The French sodium cooled prototype reactor ASTRID will take into account 'Generation IV' requirements, especially a long operational life-time (60 years) and a high efficiency. The good behavior of austenitic steel AISI316L(N), should be confirmed for a use, in moderately irradiated and unirradiated parts of ASTRID. Parts recovered from dismantled French sodium-cooled reactors will be characterized. Further experiments must be carried out concerning ageing of these components. Other materials will be chosen for fuel wrapping and cladding, in order to reduce creep and swelling under irradiation, (either conventional, or oxide-dispersed strengthened steels (ODSS). Corrosion of ODSS in the presence of sodium needs a serious assessment The lifetime of primary pumps components made of Duplex steels should also be assessed. The disruptions in steam generator tubes should be minimized and controlled; therefore, optimised designs and geometries must be established before defining the corresponding materials. Either Modified 9Cr1Mo or Incoloy 800H, might be candidates;it will be necessary to check whether austenitic steels are compatible with Modified 9Cr1Mo or Incoloy 800H in the same circuit. For all materials, the best manufacturing processes must be combined with thermal, mechanical treatments; calculations of phase diagrams (CALPHAD) might be used to optimise both treatments and chemical compositions. (authors)

  7. Overview of recent studies related to lead-alloy-cooled fast reactors

    SciTech Connect

    Takahashi, Minoru; Sa, Rongyuan; Pramutadi, Asril; Yamaki-Irisawa, Eriko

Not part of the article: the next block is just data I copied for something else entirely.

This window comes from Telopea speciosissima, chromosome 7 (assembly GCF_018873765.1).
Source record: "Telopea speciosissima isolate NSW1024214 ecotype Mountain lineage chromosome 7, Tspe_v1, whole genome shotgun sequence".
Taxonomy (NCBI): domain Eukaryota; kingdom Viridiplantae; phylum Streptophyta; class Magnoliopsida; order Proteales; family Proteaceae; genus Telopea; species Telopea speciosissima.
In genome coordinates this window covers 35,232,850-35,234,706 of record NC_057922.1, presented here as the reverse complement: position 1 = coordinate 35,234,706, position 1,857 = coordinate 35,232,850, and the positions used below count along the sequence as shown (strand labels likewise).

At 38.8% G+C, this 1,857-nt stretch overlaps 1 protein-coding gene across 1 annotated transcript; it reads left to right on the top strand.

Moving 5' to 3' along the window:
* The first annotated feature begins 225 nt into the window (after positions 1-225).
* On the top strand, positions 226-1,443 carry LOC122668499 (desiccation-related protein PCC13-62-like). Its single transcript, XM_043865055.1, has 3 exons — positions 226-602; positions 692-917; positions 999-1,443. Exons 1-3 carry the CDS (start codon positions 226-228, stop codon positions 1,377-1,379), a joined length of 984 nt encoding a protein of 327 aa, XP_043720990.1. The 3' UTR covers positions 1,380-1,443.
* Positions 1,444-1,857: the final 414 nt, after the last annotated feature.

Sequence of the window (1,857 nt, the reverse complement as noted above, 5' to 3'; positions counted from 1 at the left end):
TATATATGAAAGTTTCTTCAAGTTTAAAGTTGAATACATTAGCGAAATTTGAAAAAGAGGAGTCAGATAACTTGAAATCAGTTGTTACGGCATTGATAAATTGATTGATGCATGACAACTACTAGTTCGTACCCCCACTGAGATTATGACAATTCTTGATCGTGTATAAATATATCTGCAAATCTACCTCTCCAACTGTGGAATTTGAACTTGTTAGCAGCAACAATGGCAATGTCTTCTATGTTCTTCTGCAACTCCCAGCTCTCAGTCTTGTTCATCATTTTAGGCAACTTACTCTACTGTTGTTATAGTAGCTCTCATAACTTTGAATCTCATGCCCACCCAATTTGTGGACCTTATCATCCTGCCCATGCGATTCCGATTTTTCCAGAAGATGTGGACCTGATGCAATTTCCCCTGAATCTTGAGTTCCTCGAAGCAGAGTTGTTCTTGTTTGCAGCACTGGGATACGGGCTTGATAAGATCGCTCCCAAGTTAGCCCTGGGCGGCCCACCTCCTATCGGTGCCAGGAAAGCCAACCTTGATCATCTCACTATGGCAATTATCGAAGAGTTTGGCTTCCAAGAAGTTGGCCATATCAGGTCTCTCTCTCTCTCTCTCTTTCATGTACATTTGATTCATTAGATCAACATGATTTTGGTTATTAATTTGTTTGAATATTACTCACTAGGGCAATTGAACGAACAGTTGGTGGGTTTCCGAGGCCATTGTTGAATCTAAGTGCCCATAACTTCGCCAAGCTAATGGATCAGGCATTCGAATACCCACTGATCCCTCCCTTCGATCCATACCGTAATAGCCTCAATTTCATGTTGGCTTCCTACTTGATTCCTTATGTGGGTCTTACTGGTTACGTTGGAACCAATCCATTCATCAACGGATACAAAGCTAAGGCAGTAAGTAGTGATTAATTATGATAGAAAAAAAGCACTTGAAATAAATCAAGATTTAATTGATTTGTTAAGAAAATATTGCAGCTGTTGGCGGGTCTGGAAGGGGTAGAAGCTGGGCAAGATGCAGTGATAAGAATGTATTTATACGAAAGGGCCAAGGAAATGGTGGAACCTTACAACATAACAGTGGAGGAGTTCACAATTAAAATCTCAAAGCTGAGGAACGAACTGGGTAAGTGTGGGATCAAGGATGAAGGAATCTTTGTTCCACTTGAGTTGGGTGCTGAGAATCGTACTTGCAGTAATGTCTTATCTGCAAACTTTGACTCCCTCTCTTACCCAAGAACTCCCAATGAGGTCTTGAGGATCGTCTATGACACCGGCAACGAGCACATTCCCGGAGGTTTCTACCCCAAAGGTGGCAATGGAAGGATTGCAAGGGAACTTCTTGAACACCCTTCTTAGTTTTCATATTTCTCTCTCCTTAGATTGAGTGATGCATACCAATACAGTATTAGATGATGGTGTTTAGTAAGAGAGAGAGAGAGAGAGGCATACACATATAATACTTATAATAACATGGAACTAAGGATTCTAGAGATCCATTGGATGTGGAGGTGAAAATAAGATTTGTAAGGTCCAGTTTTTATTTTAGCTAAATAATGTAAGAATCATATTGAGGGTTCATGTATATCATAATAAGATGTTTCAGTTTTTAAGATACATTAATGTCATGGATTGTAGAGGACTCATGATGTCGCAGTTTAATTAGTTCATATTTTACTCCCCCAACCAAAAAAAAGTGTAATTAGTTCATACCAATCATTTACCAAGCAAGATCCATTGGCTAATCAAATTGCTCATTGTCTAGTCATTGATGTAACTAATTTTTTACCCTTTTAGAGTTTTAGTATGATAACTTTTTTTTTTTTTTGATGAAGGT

2012-06-06

    The recent progress of the studies related to lead alloy-cooled reactors (LFR) and the accelerator driven system (ADS) is summarized. The compatibility of materials with lead alloys has been clarified under steady and transient temperature conditions. Higher Cr content, Si and Al addition and Al-Fe alloy-coating improved the corrosion resistance of steels. The Al-Fe alloy-coated steel was not corroded even under high temperature transient conditions. The ceramics of SiC and Si{sub 3}N{sub 4} are expected to be used as cladding material for high temperature LFR. For the analytical consideration of mass transport in lead alloy circuit, the diffusion coefficient of Ni was measured using the capillary methods. A new bubble visualization method in LBE using gamma-ray radiography was developed. The thermal interaction of lead-bismuth eutectic (LBE) and lead droplets with sub-cooled water, and the behaviors of droplet fragmentation were investigated, and the visualization of volatile liquids in high temperature liquids was achieved.

  8. Ferritic steels for sodium-cooled fast reactors: Design principles and challenges

    NASA Astrophysics Data System (ADS)

    Raj, Baldev; Vijayalakshmi, M.

    2010-09-01

    An overview of the current status of development of ferritic steels for emerging fast reactor technologies is presented in this paper. The creep-resistant 9-12Cr ferritic/martensitic steels are classically known for steam generator applications. The excellent void swelling resistance of ferritic steels enabled the identification of their potential for core component applications of fast reactors. Since then, an extensive knowledge base has been generated by identifying the empirical correlations between chemistry of the steels, heat treatment, structure, and properties, in addition to their in-reactor behavior. A few concerns have also been identified which pertain to high-temperature irradiation creep, embrittlement, Type IV cracking in creep-loaded weldments, and hard zone formation in dissimilar joints. The origin of these problems and the methodologies to overcome the limitations are highlighted. Finally, the suitability of the ferritic steels is re-evaluated in the emerging scenario of the fast reactor technology, with a target of achieving better breeding ratio and improved thermal efficiency.